Grind fresh pepper and squeeze the juice of a half lemon. Adjust salt. The clams are already salty.

You will note that I don’t use flour in my chowders. The thickened reduced cream is a sufficiently delicious texture. And the butter sauce rises to the surface and floats gently on top of each serving.

Make your favourite garlic bread, roasted, grilled or pan-fried in just a smear of noisette melted butter. If you are familiar with naturally salty east coast Atlantic purple dulse (seaweed), fresh from the farmer’s market, add a small handful to your garlic bread for an unusual tapas dipper. You might want to drizzle the tapas with my Grapefruit Beurre Blanc.

You could top each chowder dish scattered with just a tiny bit of my hazelnut watercress pesto.

Over the moon… just when ready to serve, add to each flat soup plate, positioned on a large charger plate, a few of your thawed frozen leftover Christmas cake croutons crisped quickly under the broiler. Yes!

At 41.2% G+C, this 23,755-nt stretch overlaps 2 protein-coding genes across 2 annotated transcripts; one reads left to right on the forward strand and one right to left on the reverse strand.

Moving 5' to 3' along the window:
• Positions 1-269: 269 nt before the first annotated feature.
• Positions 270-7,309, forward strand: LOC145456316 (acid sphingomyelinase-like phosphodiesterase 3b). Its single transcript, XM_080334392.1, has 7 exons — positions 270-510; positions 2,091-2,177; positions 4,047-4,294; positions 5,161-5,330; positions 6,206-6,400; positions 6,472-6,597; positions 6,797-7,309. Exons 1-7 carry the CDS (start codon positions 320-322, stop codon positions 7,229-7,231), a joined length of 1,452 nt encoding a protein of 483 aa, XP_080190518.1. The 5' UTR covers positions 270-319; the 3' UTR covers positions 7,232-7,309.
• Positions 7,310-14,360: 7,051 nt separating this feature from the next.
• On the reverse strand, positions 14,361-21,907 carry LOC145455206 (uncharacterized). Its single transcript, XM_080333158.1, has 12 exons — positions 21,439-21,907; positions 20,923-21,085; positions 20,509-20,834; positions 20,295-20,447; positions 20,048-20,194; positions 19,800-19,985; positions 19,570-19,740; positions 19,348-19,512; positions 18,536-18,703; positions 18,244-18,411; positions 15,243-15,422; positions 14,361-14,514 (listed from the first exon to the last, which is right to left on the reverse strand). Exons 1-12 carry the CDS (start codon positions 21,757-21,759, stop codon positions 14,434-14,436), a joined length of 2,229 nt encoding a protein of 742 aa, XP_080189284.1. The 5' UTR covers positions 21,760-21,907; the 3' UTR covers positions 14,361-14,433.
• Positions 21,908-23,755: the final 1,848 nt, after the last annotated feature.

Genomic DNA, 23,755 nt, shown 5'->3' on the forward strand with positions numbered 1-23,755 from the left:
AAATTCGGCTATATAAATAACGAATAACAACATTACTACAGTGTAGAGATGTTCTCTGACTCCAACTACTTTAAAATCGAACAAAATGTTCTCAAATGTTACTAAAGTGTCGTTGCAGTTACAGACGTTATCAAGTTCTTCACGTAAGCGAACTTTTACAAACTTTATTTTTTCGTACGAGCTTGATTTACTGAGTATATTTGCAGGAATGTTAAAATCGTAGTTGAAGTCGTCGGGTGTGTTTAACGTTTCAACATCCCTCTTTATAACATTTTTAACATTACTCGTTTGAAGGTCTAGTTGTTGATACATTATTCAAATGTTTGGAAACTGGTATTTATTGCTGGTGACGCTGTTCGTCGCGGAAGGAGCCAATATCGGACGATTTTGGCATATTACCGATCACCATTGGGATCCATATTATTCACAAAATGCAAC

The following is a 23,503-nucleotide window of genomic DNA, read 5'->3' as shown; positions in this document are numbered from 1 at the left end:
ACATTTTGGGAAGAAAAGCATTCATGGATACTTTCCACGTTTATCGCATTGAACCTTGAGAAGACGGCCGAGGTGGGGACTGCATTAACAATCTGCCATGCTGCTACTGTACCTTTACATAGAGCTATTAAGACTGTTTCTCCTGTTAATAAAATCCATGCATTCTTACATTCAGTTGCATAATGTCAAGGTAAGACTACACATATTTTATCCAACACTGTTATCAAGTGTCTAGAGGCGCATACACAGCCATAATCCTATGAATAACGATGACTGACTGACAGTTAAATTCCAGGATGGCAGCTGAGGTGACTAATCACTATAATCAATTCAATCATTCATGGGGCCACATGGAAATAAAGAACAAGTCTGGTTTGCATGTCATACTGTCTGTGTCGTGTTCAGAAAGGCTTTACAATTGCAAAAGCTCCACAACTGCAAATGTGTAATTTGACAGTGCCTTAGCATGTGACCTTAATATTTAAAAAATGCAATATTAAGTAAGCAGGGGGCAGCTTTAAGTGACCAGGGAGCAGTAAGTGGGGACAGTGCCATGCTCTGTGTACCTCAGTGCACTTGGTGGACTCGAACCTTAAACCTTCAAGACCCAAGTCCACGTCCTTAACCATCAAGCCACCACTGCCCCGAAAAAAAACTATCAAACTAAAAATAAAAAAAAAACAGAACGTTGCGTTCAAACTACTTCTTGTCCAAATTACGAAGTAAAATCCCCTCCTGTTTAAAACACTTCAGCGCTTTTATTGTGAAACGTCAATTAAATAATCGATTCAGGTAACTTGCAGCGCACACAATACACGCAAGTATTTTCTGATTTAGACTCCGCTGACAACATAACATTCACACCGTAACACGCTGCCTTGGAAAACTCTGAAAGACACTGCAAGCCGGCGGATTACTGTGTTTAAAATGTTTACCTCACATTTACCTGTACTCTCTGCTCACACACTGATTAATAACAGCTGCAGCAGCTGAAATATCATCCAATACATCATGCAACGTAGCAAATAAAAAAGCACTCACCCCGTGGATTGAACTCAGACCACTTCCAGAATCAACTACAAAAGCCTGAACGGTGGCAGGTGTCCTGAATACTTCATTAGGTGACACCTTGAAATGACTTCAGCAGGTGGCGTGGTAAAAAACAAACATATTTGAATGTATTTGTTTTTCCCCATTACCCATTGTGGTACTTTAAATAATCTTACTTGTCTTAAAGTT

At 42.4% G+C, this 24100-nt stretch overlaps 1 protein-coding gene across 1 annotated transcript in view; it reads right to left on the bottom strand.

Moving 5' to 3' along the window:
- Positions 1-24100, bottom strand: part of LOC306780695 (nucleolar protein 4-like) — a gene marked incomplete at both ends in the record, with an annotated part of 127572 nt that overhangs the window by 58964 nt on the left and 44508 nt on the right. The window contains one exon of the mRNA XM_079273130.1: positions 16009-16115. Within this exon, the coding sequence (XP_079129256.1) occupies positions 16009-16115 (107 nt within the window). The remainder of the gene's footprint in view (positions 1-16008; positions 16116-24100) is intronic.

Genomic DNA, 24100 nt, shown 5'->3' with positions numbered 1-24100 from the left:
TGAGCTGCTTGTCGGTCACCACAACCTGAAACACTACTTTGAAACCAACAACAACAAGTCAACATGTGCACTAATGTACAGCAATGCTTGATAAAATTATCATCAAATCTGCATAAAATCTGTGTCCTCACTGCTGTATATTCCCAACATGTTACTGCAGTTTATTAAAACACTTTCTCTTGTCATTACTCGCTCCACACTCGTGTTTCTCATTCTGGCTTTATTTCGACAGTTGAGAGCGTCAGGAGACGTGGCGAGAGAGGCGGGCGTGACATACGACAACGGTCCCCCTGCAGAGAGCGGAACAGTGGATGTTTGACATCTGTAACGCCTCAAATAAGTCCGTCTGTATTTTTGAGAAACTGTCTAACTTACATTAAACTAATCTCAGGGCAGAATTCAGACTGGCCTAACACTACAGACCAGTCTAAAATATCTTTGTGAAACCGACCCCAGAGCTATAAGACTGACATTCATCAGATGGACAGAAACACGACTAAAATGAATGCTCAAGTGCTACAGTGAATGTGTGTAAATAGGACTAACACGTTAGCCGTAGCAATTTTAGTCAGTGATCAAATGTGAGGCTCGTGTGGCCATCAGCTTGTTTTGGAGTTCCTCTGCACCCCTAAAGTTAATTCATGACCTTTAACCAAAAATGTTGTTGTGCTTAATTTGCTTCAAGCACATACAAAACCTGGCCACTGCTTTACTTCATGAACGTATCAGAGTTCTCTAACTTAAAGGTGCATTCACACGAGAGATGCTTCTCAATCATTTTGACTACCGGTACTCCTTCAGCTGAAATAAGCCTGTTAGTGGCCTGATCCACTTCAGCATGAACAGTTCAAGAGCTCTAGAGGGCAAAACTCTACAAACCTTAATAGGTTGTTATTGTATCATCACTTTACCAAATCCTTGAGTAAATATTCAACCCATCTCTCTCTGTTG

That works. Very yum indeed especially if you sprinkle the croutons with a few flakes of Amagansett finishing sea salt, any flavour. My clam chowder is now your clam chowder. Enjoy! I’m sure you will need seconds, so make plenty.

If you let the chowder rest a bit you can carefully reheat in a double boiler over gently simmering water. This provides an opportunity to make your clam chowder a couple of hours ahead of serving time. And, the chowder is equally good the next day when all the flavours have had additional time to marry. Just when ready to serve, perhaps do as famous European chefs do – add to the clam chowder pot a tablespoon of Asbach Uralt cognac. The little bit of brandy enhances all the other flavours.

As with all hot soups, serve really hot (not boiling) and let the person eating decide what temperature is preferred. It will cool accordingly.

My East Coast corn chowder

My regular readers know that I use flour roux as little as possible and always use reduced thickened cream in my soups.